Reflecting on wildlife and writing

Little surprises are nice, the joy of the gesture seems greater when the gesture is something that I can really focus on and slowly absorb. I recently had such an experience. I see Dana Klos on occasion at the local radio station. He’s in a few times a month and talks about the outdoors and I enjoy his interviews. He recently brought a handful of old magazines for me to read.

The magazines are called, “Water, Woods and Wildlife (WWW) -the Northwoods Wildlife Journal.” The first thing I noticed was value, 95 cents an issue. The issues I have read so far are from 1977-78 and a yearly subscription was only seven dollars. Magazines today are so full of glossy photo pages that they barely light in a burn barrel. They also have large script and the stories are short, no more than a few minutes of reading at most. The magazines Klos brought me have real stories that require focus and an investment of time. I don’t mind the investment of time because I like the return in knowledge.

I typically enjoy editorial comments in any magazine, they typically take the subject of any magazine and personalize it through their own eyes. The Editor and Publisher of WWW magazine was Dick Lockhart, his office manager was Elain Lockhart Elaine and they were based out of Williams, Minnesota. In one of his editorials he writes of moving to their “home in the country” in January of 1977 and starting off with only cold water after a recent graduation to a permanent home from a tent. He speaks of his gratitude for the peace enjoyed from a lack of television and refers to writing only by “punching keys” on what must have been a manual typewriter.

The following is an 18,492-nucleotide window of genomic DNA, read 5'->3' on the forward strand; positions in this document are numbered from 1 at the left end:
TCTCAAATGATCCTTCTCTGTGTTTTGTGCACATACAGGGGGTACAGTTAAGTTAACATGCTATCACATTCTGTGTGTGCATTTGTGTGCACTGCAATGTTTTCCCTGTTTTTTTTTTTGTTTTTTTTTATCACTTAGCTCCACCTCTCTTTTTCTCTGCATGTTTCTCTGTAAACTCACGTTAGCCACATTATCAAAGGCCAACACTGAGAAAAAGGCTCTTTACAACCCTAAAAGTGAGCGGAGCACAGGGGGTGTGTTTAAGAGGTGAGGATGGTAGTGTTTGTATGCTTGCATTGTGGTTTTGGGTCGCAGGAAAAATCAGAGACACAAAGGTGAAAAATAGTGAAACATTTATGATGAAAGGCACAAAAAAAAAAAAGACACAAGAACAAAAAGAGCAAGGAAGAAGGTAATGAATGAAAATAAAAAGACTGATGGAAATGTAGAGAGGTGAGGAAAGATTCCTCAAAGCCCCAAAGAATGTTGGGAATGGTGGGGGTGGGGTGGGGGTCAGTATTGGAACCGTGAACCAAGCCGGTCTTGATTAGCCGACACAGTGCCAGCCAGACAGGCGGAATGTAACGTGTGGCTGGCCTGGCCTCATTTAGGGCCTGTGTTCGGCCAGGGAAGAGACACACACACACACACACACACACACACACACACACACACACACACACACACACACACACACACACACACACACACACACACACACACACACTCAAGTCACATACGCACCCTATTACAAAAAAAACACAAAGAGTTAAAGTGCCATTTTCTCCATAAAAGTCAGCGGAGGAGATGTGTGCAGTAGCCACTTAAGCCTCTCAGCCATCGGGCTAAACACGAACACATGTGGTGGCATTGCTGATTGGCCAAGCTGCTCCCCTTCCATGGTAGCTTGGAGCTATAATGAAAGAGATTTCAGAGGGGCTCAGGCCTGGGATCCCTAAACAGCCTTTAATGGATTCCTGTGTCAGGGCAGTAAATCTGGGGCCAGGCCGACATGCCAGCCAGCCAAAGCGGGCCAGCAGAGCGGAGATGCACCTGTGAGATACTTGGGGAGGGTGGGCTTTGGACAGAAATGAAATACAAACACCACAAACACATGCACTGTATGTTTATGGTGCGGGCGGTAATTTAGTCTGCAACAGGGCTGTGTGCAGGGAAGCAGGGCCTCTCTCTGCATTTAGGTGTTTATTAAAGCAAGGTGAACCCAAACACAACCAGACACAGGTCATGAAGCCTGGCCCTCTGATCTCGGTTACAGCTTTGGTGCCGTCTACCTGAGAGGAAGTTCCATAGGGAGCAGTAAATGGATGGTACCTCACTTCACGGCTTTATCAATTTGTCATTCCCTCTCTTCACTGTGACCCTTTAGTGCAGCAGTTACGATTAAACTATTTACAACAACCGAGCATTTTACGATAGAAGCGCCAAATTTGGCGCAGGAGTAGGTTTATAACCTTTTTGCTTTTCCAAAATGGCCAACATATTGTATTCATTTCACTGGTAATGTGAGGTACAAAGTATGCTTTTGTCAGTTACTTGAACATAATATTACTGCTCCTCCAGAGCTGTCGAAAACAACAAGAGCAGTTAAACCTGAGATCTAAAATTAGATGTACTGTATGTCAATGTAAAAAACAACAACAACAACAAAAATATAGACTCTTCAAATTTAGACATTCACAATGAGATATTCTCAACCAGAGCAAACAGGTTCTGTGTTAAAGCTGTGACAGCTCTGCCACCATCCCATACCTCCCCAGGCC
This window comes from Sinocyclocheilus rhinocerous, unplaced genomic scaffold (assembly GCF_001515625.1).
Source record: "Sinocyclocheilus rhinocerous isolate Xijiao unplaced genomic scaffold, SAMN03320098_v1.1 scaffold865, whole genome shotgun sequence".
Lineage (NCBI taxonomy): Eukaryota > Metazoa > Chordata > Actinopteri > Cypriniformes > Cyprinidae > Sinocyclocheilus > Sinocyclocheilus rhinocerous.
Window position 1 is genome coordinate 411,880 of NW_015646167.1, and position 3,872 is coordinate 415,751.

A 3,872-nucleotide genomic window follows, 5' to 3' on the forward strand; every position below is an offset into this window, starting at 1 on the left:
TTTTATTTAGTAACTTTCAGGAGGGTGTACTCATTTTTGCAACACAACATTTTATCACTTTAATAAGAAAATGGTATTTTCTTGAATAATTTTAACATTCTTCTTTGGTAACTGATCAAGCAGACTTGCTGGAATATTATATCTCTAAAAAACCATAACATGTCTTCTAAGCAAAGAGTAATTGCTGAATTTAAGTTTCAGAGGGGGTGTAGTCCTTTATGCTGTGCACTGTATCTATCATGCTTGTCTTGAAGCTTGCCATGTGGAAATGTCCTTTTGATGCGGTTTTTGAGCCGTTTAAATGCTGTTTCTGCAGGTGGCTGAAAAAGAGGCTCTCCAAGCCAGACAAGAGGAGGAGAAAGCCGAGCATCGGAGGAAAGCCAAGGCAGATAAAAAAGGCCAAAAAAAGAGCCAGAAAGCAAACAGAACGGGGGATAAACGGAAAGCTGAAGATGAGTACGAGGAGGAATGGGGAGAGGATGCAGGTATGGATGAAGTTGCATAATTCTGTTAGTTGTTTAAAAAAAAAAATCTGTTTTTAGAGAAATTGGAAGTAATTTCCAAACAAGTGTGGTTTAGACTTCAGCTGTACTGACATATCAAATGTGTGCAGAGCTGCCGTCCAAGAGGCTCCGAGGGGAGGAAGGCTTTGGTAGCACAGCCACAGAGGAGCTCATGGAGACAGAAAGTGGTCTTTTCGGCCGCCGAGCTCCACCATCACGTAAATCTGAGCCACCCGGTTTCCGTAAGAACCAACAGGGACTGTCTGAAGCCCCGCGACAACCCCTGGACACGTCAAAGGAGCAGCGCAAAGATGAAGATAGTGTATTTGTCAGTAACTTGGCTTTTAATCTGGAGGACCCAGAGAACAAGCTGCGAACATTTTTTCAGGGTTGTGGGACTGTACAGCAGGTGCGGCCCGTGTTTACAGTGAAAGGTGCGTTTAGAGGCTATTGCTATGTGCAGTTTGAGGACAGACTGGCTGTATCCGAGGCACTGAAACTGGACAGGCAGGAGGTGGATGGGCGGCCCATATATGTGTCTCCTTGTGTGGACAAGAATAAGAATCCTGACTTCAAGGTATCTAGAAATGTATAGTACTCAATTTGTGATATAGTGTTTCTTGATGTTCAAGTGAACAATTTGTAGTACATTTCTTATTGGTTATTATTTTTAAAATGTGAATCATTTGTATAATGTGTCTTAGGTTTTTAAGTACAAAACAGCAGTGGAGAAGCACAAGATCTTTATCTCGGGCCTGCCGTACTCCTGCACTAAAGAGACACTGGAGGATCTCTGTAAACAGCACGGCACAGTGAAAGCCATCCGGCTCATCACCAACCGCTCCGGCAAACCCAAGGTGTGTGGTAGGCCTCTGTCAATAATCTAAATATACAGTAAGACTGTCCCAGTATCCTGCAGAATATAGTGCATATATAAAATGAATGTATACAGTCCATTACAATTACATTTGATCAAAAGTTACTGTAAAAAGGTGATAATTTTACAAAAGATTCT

There are contributors to the magazine too.  I am amazed at the amount of work it must have been to gather these stories, edit them and publish a 50-page magazine without the benefits of email or computers. One of these contributors was Marv Lundin, former editor of the Thief River Falls times who passed away about a year ago.  Although his story is about hunting ruffed grouse, it mentions his black Labrador, Charcoal, several times. There’s even a silhouette of his dog in the background of the page. Lundin talks about hunting with friends in the later part of the season at the end of December. In one paragraph, Lundin write in a good-natured way about a jammed gun and how he only was able to make one shot on eight birds. He shrugs it off and spends much of the story expertly describing the hunter’s actions and their surroundings. I like Lundin’s writing. In one sentence he writes, “like a good novel, which must be right cover to cover to be fully appreciated, the hunting season must be enjoyed from beginning to end to fully savor what it has to offer.” Like much of what I found in this magazine, that’s the kind of writing worth reading.

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